The Accidental American
Some people estimate that there are approximately one million U.S. citizens living in Canada. Surprisingly, not all of these U.S. citizens have been compliant with their U.S. filing requirements. This might have been because they were uninformed Americans who did not know of the extent of the filing requirements set out in the Internal Revenue Code (the “IRC”). Some of these individuals might not even be aware that they are U.S. citizens living in Canada because they were born to one (1) or two (2) U.S. parents and left the United States at a very young age, or were born in Canada and one or both of their parents were U.S. citizens at the time of their birth.
Some U.S. citizens obtained Canadian citizenship and then ceased to file U.S. returns on the incorrect assumption that they were no longer required to file U.S. returns. Other U.S. citizens ceased filing U.S. returns when they became Canadian residents or citizens believing that this step was sufficient to take the position that they had expatriated from the United States and were no longer subject to its laws.
Their reasons for why they have stopped filing U.S. returns can vary however, regardless of the reason, for most of these individuals it is unlikely that they have stopped filing for purposes of evading U.S. taxes since they are typically subject to much higher Canadian tax rates.
While many U.S. citizens living in Canada could file U.S. returns and not owe any U.S. tax liability because of the high Canadian tax rates, these same U.S. citizens are faced with potentially huge penalties for failing to file the information returns that should accompany the tax returns.
There are substantial penalties applicable to U.S. citizens for failing to file information returns over and above the U.S. tax returns themselves. These penalties do not relate to the failure to report income but rather to the failure to disclose to the IRS the existence of financial assets outside of the United States.
The IRS in turn has launched extensive efforts to try and collect unpaid taxes from recalcitrant U.S. citizens who have attempted to evade or avoid U.S. tax on offshore assets. The U.S. has introduced offshore voluntary disclosure programs to U.S. citizens in order for them to re-enter the U.S. system. These voluntary disclosures still require penalties of up to twenty-seven percent (27%) of the value of offshore assets. For U.S. citizens living in Canada, the voluntary disclosure program has not been a sufficient incentive for them to comply with their outstanding obligations since most U.S. citizens in this situation that have already paid Canadian tax are concerned that they will lose a substantial portion of their life savings in penalties for failure to file the information returns.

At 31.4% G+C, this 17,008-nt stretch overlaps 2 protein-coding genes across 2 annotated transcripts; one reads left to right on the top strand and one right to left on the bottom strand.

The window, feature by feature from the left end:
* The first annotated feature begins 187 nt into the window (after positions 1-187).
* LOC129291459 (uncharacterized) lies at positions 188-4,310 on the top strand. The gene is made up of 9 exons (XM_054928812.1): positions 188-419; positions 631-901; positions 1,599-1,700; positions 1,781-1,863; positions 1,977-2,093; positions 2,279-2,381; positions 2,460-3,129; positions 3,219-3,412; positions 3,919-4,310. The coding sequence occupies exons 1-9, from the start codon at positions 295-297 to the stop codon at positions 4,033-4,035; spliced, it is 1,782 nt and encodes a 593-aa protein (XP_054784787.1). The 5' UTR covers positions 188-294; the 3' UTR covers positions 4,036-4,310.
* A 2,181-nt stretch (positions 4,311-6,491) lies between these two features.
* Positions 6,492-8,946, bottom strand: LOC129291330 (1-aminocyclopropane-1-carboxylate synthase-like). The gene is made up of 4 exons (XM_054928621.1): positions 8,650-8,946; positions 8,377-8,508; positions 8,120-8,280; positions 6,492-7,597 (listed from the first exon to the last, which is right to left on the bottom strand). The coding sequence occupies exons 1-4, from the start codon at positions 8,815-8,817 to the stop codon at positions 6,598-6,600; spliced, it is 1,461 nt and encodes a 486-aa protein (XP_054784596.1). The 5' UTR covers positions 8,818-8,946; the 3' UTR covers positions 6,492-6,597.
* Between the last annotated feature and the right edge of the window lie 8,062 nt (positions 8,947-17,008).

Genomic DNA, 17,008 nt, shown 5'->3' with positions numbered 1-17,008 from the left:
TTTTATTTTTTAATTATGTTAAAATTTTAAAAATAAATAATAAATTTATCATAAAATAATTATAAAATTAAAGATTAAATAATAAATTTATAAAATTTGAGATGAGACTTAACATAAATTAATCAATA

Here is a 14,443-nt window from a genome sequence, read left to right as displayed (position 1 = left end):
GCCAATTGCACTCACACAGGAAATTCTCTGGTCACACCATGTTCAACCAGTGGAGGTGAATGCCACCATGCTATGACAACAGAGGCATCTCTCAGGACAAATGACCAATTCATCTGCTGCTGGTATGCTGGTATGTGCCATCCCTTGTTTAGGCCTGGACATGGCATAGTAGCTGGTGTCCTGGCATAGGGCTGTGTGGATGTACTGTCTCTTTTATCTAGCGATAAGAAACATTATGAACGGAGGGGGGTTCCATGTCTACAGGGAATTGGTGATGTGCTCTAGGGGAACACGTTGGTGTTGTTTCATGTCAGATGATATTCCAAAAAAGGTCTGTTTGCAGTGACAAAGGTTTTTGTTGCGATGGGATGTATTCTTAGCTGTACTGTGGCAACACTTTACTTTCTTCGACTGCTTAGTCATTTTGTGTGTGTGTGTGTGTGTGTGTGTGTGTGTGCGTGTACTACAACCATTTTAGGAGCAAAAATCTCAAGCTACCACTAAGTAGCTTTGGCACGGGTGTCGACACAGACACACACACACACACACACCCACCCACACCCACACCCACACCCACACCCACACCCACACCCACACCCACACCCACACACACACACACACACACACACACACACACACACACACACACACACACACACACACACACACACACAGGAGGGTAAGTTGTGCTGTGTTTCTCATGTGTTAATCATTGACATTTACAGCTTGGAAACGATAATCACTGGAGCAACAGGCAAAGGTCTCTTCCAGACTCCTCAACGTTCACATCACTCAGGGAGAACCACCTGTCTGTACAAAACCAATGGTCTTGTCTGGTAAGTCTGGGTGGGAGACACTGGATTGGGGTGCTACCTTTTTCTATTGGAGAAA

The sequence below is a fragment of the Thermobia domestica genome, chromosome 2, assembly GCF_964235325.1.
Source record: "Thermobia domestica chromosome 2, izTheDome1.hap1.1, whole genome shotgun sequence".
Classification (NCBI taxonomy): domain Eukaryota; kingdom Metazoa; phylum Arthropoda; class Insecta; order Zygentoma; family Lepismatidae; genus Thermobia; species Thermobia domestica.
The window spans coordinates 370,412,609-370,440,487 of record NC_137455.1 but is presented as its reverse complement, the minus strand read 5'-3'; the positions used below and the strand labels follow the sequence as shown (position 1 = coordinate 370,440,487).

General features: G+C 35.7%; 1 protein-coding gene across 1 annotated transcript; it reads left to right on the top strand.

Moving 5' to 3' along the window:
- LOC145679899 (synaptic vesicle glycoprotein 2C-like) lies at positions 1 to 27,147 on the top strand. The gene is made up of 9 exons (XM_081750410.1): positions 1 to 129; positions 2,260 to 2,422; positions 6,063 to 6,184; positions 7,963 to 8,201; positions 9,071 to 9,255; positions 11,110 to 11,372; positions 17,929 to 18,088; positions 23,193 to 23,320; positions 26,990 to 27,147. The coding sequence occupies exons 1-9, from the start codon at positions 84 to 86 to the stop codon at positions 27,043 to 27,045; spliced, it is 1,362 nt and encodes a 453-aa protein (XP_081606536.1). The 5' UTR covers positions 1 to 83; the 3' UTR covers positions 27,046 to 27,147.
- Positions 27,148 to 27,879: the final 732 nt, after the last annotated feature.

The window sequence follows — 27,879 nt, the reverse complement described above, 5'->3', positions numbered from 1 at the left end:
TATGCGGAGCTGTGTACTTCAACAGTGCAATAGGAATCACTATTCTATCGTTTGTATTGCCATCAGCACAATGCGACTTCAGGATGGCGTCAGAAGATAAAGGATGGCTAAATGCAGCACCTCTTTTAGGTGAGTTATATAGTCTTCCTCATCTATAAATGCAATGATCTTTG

In recognition of this, U.S. citizens and the Canadian government have been making representations to the IRS in an attempt to provide relief from some of the penalties on the failure to file information returns. At the same time, recent U.S. government initiatives attempt to identify non-filing U.S. citizens living abroad. The FATCA legislation is designed to force Canadian financial institutions that have U.S. clients to disclose the names of those clients to the IRS for purposes of allowing the IRS to collect outstanding taxes and penalties from them. The Canada-U.S. Treaty further allows the IRS to request that CRA collect outstanding tax liabilities of U.S. citizens living in Canada.
Starting in 2012, U.S. citizens who have foreign financial assets must fill out a new form (Form 8938) for 2011 and subsequent years on an annual basis, pursuant to the FATCA legislation, disclosing all of their non-U.S. financial assets.
There are not many clear options for U.S. citizens who are in this predicament. Some U.S. citizens have taken advantage of the voluntary disclosure programs offered by the U.S. and paid the appropriate penalties in order to become compliant with the U.S. system in expectation that if they fail to do so, the FATCA legislation would result in the IRS being able to identify them on their own account and applying even larger penalties. Some U.S. citizens have taken what is known as a ‘quiet disclosure approach’ which is to file anywhere from three (3) to five (5) years of prior tax returns and information returns to the IRS in the hope that the mere filing will not attract additional penalties. Other U.S. citizens have taken advantage of the language in the IRC that allows them to make an argument of reasonable cause for why they failed to file U.S. tax returns and information returns, in the hope that the U.S. government will abate or substantially reduce the penalties that would otherwise be imposed. Still others have taken no action at all.
This area of uncertainty has made it very difficult for U.S. citizens living in Canada to determine what steps they should take in order to become compliant with the U.S. system while not being charged or subjected to the possibility of substantial penalties. While ongoing pressure is being applied to the U.S. government to attempt to grant relief from penalties on information returns for Americans living in Canada, there are currently no guarantees that such additional relief will be granted, and U.S. citizens continue to have to deal with this uncertainty.
Gregory Sanders is a lawyer in our Tax Law Group. He can be reached at firstname.lastname@example.org or 613.566.2846.